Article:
How To Build a Team That Will Thrive
Building a great company means building a great team. Whether it’s technology whizzes, marketing experts, or someone with the project management experience to lead it all, there’s a good chance you won’t be going at it alone. Hiring your initial team can sometimes feel daunting, but once you have everyone in place, you’ll be happy you did.
Research suggests 60% of new ventures fail because of problems with the team. Having experience (especially working together) can help, but it’s soft skills like passion and entrepreneurship that can really make your group shine.
Don’t know how to get started? Here are a few ideas for finding the perfect fit:
Focus on Function
According to experts, the best startup teams don’t include an army of VPs. Instead, focus on finding staff that fulfill the core functional needs of your business — like designers, software developers, marketing pros, or sales leaders. By finding a balance between employees who are highly skilled in technical areas (such as an app developer) and finding generalists (like hiring a marketer who is also skilled at sales or web design) you’ll manage to cover all your bases more easily.
Your business plan should give you some idea of what it will take to create (and sell) your product. Whether it’s a team of freelance designers or a full time developer, building a team that meets these needs will not only get your product to market faster, it will lead to a more effective workday — research shows employees are more satisfied and more productive when they feel they add value.
A team who knows what they add and where they fit within an organization are more likely to add the ‘soft skills’ (like a shared vision or passion for the product) necessary for success.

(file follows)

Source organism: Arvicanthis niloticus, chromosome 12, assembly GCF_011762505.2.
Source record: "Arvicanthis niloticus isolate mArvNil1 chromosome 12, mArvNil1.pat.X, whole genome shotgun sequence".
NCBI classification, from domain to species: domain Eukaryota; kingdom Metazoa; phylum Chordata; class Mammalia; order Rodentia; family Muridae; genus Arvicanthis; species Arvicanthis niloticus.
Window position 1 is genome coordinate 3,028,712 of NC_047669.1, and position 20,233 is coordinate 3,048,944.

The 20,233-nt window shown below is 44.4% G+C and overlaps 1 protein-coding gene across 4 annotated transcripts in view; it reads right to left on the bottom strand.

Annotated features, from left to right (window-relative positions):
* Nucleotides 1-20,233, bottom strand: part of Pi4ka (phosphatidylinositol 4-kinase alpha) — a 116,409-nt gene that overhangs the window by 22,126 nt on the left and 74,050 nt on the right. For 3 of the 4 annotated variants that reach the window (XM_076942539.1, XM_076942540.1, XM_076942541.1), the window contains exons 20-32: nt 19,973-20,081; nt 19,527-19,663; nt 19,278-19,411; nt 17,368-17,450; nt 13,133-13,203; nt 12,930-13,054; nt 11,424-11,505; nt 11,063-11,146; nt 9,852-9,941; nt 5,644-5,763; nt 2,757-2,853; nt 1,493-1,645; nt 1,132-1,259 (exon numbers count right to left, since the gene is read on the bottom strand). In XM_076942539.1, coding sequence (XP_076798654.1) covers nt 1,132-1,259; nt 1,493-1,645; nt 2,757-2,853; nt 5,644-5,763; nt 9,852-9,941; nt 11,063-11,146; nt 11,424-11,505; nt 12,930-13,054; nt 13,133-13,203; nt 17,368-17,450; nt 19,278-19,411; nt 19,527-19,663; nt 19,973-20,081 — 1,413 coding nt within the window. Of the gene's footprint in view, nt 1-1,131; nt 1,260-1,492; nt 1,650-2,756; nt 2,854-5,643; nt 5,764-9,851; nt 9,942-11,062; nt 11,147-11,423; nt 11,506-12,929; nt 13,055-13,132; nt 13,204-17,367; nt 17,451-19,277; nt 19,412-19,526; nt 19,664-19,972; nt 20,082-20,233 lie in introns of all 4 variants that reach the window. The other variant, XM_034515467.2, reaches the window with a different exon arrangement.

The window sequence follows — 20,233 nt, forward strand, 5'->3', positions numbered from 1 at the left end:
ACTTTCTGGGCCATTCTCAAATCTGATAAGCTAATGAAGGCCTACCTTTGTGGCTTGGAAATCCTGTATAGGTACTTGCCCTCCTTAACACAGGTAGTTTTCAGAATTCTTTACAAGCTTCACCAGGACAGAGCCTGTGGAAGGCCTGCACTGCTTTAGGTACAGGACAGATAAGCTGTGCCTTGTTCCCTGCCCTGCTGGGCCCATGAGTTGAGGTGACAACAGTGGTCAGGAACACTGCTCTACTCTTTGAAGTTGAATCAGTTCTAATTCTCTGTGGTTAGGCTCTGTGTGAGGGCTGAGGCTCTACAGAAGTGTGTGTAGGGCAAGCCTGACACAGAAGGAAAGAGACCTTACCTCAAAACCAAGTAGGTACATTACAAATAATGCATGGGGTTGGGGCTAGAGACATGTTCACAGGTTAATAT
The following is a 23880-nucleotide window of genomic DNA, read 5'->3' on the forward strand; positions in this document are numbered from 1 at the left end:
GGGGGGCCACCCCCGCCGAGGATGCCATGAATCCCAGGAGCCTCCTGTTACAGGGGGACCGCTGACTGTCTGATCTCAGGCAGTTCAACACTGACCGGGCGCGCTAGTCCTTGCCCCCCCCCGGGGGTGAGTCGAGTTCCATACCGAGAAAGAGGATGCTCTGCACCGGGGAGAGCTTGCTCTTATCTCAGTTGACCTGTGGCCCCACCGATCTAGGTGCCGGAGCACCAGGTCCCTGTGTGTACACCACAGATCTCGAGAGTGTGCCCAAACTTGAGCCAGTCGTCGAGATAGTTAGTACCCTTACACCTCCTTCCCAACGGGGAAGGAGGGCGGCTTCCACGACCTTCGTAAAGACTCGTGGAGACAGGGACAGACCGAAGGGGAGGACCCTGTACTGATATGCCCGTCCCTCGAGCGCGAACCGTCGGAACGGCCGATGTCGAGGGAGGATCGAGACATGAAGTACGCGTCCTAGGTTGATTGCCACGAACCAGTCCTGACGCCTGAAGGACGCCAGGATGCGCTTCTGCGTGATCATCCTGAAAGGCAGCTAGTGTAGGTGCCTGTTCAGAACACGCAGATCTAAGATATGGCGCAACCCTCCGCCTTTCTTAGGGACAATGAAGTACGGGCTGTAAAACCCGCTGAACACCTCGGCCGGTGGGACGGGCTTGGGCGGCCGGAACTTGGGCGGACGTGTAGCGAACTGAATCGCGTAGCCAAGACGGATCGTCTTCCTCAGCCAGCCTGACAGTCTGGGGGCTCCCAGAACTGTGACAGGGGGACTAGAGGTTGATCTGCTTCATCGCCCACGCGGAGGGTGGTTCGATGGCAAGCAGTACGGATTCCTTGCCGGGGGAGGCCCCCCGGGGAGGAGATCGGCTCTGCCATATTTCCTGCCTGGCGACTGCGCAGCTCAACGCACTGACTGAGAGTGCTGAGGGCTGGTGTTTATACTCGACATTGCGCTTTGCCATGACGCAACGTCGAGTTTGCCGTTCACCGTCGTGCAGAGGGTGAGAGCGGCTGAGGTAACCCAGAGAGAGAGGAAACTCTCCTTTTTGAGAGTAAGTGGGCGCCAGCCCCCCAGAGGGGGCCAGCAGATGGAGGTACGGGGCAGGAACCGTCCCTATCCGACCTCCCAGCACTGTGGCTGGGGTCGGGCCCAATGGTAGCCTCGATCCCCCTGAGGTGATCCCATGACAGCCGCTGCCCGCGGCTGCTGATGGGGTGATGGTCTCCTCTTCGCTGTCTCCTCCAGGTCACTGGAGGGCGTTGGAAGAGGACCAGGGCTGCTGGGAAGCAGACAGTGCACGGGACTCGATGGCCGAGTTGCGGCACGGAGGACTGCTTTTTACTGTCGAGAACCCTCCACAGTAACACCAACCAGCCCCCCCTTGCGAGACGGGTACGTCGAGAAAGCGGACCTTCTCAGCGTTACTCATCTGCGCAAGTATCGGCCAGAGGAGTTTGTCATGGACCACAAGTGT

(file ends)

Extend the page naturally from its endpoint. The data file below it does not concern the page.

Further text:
Balance Teamwork with Technical Skill
Research suggests that there are two ways organizational teams find each other — the first is interpersonal bonds (like going to college together or working in the same organization) and the second is by seeking out people based on their capabilities. According to experts, a combination of both is key, although it can sometimes be hard to do.
“A hybrid formation strategy works best,” according to University of Maryland professor Brent Goldfarb. “But few startups actually use it. That’s likely because it is more difficult.”
The good news is, building a team is an iterative process: as you start to hire for more roles, both functional and leadership oriented, you can find the right mix of chemistry and capability. For example, if you and your cofounder met through an interpersonal link, you can focus on hiring your initial team for the capabilities you’re missing. If you’re finding the chemistry is off, you can bring in someone more familiar.
Keep Budget in Mind
If you want great staff, you’ll need to pay them — and this can mean larger capital needs up front. Hiring crucial staff members (such as the people who are going to create and build your product) is one good reason to raise funds
Having a solid business plan will give you some idea of where you’ll need to spend. Whether it’s product development or marketing to the general public, your core role as a founder will be finding a way to generate sustainable revenue. If this means hiring a full time software developer, then this is a good reason to raise capital. If you have the product already, taking it to the next level could require a marketer.
No matter which route you go, finding the right mix of people should have one goal — building a healthy, successful business. As you put the pieces in place for who you need to hire and what they will cost, keep your ROI in mind. Building a successful team can increase your capital needs, but it can also pay off big time in terms of helping your business grow!